Elisabeth Kübler-Ross’s model describes the emotional stages that people often experience when facing their own death or the death of a loved one. It turns out that the same curves and points may also refer to other difficult life transitions, such as changes in organization, which may cause shock at the first stage.
Let’s imagine that we go outside the house and see that our car has disappeared. Our first instinct is to be confused and not understand what has happened. Then comes the moment of denial. Suddenly we realize that it is true and anger appears – we want to punish the thief, but we start to feel that this will not change the situation. Eventually we feel helpless and withdraw.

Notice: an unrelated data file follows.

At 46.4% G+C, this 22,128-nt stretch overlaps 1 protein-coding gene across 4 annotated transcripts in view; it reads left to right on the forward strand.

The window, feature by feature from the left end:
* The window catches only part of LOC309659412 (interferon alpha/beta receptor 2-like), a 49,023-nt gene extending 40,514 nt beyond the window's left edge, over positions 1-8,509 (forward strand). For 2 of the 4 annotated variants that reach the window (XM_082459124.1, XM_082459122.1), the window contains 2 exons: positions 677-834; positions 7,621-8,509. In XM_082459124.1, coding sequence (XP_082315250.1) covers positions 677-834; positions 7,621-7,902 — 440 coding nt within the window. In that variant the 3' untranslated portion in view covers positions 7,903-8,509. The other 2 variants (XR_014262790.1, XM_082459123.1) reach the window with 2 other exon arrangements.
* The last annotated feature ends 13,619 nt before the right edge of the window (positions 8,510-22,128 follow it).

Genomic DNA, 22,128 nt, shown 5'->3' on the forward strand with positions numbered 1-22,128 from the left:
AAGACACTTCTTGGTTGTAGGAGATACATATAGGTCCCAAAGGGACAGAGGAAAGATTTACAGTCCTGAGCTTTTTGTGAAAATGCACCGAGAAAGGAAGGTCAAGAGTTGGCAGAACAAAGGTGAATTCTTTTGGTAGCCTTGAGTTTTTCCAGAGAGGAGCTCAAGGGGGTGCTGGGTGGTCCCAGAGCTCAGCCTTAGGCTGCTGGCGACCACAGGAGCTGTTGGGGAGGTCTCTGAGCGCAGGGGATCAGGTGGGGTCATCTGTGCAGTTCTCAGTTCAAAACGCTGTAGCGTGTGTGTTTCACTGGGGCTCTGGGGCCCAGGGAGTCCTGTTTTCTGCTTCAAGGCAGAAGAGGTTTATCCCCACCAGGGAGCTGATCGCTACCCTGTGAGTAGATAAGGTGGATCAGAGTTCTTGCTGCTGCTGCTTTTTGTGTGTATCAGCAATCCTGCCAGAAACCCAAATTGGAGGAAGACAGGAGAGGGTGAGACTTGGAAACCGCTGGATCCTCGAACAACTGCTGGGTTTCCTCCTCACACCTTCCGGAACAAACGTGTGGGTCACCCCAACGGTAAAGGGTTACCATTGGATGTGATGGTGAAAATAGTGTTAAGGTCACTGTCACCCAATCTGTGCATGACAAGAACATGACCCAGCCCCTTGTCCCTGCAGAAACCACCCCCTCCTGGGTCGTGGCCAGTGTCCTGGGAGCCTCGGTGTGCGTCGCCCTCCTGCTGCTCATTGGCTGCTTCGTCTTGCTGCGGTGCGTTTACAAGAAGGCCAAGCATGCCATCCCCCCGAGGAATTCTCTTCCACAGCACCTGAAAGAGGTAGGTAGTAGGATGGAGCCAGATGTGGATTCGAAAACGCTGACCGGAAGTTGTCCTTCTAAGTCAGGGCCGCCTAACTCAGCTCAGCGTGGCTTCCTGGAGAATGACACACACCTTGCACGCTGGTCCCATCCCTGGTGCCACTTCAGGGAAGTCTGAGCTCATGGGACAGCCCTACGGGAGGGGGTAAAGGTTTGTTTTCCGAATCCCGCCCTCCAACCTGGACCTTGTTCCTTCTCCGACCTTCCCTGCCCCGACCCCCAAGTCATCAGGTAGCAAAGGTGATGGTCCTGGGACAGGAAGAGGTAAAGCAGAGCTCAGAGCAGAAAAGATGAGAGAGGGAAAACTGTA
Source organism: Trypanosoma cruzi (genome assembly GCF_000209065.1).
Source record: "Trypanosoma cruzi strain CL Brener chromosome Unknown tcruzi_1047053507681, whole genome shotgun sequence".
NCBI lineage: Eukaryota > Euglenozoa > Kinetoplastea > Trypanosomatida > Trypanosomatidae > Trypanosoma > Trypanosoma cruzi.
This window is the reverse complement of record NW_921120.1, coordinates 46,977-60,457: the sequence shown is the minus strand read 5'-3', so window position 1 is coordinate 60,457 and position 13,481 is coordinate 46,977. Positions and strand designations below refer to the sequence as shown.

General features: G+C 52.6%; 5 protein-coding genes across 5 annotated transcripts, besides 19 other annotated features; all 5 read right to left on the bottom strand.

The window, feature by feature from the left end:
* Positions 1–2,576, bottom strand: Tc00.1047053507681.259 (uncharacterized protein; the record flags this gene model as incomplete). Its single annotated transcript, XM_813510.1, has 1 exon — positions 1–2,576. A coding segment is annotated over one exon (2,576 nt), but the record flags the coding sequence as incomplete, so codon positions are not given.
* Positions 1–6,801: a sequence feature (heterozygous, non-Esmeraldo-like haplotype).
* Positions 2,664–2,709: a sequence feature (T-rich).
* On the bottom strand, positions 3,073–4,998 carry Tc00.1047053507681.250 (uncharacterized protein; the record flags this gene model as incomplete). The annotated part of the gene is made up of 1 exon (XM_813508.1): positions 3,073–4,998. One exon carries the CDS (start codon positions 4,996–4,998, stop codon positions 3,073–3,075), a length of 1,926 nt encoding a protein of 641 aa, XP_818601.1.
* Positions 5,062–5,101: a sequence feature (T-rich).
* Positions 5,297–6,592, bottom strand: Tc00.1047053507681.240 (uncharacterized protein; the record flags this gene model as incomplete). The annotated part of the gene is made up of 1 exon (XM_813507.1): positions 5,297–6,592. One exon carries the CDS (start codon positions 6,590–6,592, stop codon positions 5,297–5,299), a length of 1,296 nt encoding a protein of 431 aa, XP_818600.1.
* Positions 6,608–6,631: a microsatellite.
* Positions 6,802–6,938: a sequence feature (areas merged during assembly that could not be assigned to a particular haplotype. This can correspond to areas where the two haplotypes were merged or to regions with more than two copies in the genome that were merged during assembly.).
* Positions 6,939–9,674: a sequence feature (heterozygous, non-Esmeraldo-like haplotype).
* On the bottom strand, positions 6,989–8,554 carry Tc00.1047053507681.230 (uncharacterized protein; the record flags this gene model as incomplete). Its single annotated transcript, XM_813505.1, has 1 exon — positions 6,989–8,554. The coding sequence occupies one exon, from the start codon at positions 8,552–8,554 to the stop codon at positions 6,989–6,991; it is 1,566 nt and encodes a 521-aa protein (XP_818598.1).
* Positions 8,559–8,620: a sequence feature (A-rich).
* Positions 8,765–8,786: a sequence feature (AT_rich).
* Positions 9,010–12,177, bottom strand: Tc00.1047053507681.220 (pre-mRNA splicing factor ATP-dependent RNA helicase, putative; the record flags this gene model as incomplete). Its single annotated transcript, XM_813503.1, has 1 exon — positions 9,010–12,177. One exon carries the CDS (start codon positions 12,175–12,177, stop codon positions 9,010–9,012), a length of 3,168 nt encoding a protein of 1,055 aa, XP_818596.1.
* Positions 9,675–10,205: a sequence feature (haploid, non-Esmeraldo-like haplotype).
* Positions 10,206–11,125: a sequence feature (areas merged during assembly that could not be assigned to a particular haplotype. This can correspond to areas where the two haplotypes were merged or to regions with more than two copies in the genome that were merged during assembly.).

We have no choice but to accept the situation in order to finally solve the problem, i.e. go to the police, give a statement, contact the insurance company…
Now imagine how an employee feels when he comes to work in the morning and doesn’t find his desk? What if someone takes away the status quo, control, or time while adding responsibilities?
We wrongly assume that the statement “new things are coming” should be met with uncritical enthusiasm. It’s like expecting a plant to grow beautifully if we stand over it and say “grow” instead of nurturing it.